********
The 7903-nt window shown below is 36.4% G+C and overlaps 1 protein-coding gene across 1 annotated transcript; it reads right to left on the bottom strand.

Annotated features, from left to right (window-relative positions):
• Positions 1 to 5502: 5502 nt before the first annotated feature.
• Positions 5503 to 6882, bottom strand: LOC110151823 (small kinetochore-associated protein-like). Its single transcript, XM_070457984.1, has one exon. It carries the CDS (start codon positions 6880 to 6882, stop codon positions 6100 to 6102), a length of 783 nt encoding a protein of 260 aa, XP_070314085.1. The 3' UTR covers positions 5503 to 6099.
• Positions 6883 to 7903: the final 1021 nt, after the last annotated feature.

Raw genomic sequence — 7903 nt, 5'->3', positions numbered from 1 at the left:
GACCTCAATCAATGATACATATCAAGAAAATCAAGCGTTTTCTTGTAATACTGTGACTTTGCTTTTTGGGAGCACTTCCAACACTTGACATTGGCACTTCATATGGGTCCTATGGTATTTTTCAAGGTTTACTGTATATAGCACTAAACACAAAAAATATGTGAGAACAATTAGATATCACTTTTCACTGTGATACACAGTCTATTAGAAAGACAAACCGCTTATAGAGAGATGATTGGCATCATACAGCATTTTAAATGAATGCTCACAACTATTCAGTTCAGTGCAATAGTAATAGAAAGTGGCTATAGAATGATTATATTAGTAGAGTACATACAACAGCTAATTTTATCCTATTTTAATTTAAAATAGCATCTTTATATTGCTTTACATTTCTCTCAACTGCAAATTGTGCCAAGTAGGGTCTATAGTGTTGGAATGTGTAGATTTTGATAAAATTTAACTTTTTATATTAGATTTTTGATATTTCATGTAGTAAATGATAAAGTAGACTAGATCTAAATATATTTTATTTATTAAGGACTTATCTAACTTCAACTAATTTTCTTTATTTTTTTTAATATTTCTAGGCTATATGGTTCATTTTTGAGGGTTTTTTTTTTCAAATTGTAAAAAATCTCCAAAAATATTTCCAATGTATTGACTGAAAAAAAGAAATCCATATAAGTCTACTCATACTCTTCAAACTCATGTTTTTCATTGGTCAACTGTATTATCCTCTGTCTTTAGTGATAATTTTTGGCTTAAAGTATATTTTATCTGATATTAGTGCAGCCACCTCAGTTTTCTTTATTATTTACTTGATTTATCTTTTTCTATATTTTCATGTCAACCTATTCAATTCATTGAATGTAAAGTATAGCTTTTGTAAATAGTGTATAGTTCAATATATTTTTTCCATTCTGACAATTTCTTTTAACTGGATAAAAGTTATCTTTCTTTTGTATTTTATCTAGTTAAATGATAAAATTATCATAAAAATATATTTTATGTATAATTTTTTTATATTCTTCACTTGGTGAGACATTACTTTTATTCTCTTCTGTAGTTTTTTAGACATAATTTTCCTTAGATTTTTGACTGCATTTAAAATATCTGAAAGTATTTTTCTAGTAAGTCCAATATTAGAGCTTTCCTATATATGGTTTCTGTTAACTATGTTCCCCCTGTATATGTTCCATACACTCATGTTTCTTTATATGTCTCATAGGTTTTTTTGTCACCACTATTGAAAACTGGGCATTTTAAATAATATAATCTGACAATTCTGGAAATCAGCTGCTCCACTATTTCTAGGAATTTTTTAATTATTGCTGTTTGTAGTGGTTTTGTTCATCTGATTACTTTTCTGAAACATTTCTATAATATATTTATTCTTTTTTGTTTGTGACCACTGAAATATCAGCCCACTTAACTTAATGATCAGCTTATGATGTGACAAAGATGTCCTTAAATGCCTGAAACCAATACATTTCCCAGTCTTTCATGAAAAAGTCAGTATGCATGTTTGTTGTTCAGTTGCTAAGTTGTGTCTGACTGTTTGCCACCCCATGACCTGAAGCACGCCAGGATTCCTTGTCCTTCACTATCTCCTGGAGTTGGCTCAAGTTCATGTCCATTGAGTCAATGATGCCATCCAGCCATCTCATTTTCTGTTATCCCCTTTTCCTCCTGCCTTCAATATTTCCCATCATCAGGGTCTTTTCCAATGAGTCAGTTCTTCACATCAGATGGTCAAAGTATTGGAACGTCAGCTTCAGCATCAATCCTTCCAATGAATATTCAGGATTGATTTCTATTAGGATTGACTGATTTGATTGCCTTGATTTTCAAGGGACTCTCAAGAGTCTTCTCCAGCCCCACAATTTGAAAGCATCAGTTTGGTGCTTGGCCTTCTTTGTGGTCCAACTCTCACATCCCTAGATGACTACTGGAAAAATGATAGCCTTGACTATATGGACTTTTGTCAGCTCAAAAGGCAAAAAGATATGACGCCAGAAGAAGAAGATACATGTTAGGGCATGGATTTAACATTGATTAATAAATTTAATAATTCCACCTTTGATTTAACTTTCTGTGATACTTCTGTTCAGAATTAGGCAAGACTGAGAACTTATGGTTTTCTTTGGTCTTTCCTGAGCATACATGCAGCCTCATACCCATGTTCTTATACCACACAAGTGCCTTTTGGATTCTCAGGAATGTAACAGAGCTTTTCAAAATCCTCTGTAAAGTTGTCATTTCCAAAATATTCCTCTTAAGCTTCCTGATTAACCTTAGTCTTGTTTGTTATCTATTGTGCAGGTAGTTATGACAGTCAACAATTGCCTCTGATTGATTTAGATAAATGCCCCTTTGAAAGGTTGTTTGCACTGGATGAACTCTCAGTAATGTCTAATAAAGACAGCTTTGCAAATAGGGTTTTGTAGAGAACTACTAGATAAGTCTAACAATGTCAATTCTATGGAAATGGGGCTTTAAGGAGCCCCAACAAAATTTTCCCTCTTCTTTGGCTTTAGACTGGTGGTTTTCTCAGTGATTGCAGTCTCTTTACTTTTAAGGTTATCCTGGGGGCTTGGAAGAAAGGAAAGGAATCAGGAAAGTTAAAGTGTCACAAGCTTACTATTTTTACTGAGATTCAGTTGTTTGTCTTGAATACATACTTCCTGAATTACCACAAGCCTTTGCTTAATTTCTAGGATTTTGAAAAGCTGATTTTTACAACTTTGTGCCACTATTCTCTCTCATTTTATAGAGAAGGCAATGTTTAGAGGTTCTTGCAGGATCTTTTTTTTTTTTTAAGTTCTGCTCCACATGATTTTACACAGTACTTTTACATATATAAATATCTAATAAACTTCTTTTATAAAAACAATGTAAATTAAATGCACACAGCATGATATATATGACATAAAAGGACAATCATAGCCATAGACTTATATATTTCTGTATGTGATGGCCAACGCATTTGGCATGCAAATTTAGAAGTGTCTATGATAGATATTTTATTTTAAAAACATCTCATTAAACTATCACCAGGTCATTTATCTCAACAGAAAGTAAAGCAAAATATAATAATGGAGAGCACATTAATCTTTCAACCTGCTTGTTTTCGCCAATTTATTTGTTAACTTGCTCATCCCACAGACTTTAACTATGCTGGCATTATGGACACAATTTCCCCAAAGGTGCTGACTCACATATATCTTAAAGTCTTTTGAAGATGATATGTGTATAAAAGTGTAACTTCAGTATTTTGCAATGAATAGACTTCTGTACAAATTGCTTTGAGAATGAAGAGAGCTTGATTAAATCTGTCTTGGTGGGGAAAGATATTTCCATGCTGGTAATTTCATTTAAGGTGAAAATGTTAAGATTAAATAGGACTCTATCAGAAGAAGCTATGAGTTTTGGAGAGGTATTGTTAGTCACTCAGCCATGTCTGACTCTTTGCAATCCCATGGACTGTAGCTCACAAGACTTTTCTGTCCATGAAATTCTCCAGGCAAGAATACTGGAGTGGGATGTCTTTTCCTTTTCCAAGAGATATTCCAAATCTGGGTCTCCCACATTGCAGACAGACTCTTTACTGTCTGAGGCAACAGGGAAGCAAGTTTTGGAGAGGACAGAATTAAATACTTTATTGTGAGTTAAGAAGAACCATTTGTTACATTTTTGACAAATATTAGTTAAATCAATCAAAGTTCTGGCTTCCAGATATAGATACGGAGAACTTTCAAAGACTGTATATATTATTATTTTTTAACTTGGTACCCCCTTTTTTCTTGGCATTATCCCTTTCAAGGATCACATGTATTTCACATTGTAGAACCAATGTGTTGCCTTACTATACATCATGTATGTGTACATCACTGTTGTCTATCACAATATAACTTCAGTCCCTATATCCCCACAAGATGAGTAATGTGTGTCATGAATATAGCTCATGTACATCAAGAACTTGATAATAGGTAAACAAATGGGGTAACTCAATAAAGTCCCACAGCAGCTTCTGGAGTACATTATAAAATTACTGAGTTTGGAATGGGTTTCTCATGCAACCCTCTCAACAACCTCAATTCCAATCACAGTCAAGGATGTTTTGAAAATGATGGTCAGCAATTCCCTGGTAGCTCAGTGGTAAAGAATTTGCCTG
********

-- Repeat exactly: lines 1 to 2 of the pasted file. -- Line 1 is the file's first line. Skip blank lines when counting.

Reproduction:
The 7903-nt window shown below is 36.4% G+C and overlaps 1 protein-coding gene across 1 annotated transcript; it reads right to left on the bottom strand.

Annotated features, from left to right (window-relative positions):